Congress leader Jyotiraditya Scindia, whose resentment with his leadership is all but public, did not mince words on Wednesday as he acknowledged infighting within the party and called out Chief Minister Kamal Nath. "It is the Chief Minister's responsibility to resolve differences within the party after hearing all sides," Jyotiraditya Scindia told reporters.
Mr Scindia was commenting on the public sparring between a state minister, Umang Singhar, and former Chief Minister Digvijaya Singh, which has underscored the cracks within the Madhya Pradesh Congress.
"If such issues are happening, then the Chief Minister should listen to both sides and solve them," Mr Scindia said, not denying the feud when reporters questioned him today.
He added: "There should be no interference in the government, there are no two ways about it."
On Monday, Umang Singhar, the state Forest Minister, had hit out at Digvijaya Singh for asking for a meeting with ministers to discuss work he wanted done, and accused him of "running the government from behind the curtain".
He called Digvijaya Singh a "blackmailer involved in illegal mining and liquor trade rackets in the state" and said the CBI should investigate him. Mr Scindia said the allegations he had raised "should be heard by the Chief Minister".
Beneath the latest row is the larger dispute over a state Congress chief. While Kamal Nath retains the post even after taking over as Chief Minister following the Congress's return to power in the state in December after 15 years, Mr Scindia has said that a new chief must be appointed.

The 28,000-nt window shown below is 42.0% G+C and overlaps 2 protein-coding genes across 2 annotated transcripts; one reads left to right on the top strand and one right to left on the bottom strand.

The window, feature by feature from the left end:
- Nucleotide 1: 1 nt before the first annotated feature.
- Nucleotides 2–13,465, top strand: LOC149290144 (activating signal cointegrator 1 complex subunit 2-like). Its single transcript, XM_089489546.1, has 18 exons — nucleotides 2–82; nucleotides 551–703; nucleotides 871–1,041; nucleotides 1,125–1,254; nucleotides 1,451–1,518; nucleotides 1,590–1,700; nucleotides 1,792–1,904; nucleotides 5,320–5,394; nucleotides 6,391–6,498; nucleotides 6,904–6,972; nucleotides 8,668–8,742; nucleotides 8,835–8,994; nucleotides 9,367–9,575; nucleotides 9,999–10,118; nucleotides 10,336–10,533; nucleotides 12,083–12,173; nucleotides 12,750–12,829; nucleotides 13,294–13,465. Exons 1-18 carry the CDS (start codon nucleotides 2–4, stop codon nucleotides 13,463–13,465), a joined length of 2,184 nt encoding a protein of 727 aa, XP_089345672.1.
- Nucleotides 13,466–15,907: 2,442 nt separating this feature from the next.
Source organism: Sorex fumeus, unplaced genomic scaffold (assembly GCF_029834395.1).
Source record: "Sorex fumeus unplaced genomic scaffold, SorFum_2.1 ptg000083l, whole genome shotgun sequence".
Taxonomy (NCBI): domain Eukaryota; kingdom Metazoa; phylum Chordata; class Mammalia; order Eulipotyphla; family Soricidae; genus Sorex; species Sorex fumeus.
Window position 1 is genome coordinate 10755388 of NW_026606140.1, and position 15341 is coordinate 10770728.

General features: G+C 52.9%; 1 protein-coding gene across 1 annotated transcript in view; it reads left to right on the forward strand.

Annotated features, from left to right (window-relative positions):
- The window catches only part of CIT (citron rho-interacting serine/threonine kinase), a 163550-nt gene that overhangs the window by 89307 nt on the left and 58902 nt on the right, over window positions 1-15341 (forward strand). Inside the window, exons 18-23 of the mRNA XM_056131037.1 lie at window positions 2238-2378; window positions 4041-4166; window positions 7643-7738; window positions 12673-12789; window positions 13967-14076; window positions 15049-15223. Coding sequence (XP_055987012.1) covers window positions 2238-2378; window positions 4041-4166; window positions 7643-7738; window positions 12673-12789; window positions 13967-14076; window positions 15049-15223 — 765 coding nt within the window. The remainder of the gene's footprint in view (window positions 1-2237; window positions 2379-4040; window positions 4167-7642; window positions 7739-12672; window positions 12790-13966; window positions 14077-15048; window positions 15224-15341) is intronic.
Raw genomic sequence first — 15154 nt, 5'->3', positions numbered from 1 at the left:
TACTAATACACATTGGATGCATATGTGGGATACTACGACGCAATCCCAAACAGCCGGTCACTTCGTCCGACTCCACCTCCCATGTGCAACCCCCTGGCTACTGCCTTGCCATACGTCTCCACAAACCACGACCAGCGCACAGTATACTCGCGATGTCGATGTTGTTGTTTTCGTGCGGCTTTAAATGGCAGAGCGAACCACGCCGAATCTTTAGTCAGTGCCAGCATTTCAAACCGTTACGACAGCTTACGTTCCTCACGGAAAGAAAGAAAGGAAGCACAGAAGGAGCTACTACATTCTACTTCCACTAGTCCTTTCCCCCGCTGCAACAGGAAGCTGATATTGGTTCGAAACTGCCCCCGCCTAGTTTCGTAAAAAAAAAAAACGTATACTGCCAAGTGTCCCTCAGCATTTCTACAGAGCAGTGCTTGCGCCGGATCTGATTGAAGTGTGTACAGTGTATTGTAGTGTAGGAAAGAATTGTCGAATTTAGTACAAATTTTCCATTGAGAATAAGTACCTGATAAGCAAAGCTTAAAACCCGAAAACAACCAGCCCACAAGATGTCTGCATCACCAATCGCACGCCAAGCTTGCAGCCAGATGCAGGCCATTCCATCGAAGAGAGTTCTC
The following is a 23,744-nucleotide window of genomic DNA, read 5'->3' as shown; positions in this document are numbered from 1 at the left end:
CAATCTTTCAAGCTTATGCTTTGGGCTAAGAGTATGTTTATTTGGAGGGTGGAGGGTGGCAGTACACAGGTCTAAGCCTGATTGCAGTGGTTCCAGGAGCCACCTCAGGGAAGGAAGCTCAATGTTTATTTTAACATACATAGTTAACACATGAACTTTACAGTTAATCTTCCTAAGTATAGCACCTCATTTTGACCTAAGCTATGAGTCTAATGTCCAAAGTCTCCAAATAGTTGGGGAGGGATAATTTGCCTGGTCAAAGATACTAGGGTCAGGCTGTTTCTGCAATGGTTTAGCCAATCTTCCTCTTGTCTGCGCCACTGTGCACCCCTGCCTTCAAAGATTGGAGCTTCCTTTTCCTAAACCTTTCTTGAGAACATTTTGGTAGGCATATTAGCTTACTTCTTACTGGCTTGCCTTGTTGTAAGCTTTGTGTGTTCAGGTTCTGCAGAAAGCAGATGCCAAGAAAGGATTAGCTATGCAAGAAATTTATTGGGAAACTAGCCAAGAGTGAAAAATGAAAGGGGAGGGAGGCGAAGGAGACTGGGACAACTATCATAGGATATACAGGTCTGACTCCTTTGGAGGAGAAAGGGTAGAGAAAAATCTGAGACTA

The former MP's supporters have launched an aggressive bid pitching him for the post. Mr Scindia has said nothing officially but he has held discussions with interim Congress president Sonia Gandhi twice. Asked who would be chief, he said on Tuesday: "The party high command's decision will be final."
There have been unconfirmed reports that the 47-year-old has threatened to quit the Congress if he was not made Madhya Pradesh chief, and also had a meeting with BJP leaders.
After the Congress victory in Madhya Pradesh, Mr Scindia lost out in the race for chief minister but he was compensated with a prestigious assignment - leading the Congress campaign for the national election in Uttar Pradesh along with Priyanka Gandhi Vadra.
The election was an all-round disaster for Mr Scindia; the Congress crashed not just in UP but also in Madhya Pradesh, just five months after its state poll victory, and Mr Scindia lost in his long-time constituency Guna.
With going public, Mr Scindia has made it clear to his party that his claim to the job of Madhya Pradesh Congress chief is the strongest. His supporters are more obvious - a few of them have threatened to quit en masse if he is not elevated.